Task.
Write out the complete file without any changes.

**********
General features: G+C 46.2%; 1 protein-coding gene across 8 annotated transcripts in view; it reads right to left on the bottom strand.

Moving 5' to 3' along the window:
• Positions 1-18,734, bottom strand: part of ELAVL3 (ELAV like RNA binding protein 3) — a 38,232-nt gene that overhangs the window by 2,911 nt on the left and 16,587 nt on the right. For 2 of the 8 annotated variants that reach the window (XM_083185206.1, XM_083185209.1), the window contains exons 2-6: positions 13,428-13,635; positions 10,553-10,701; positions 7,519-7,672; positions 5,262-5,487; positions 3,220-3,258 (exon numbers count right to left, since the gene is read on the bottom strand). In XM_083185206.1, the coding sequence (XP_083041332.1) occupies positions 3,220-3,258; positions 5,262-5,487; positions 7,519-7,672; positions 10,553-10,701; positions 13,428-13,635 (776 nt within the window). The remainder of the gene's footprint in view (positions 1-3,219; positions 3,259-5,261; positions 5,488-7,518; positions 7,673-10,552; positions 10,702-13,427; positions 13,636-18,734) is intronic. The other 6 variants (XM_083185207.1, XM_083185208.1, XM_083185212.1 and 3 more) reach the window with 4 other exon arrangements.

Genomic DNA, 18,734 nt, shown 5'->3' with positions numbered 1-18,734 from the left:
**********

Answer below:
General features: G+C 46.2%; 1 protein-coding gene across 8 annotated transcripts in view; it reads right to left on the bottom strand.

Moving 5' to 3' along the window:
• Positions 1-18,734, bottom strand: part of ELAVL3 (ELAV like RNA binding protein 3) — a 38,232-nt gene that overhangs the window by 2,911 nt on the left and 16,587 nt on the right. For 2 of the 8 annotated variants that reach the window (XM_083185206.1, XM_083185209.1), the window contains exons 2-6: positions 13,428-13,635; positions 10,553-10,701; positions 7,519-7,672; positions 5,262-5,487; positions 3,220-3,258 (exon numbers count right to left, since the gene is read on the bottom strand). In XM_083185206.1, the coding sequence (XP_083041332.1) occupies positions 3,220-3,258; positions 5,262-5,487; positions 7,519-7,672; positions 10,553-10,701; positions 13,428-13,635 (776 nt within the window). The remainder of the gene's footprint in view (positions 1-3,219; positions 3,259-5,261; positions 5,488-7,518; positions 7,673-10,552; positions 10,702-13,427; positions 13,636-18,734) is intronic. The other 6 variants (XM_083185207.1, XM_083185208.1, XM_083185212.1 and 3 more) reach the window with 4 other exon arrangements.

Genomic DNA, 18,734 nt, shown 5'->3' with positions numbered 1-18,734 from the left: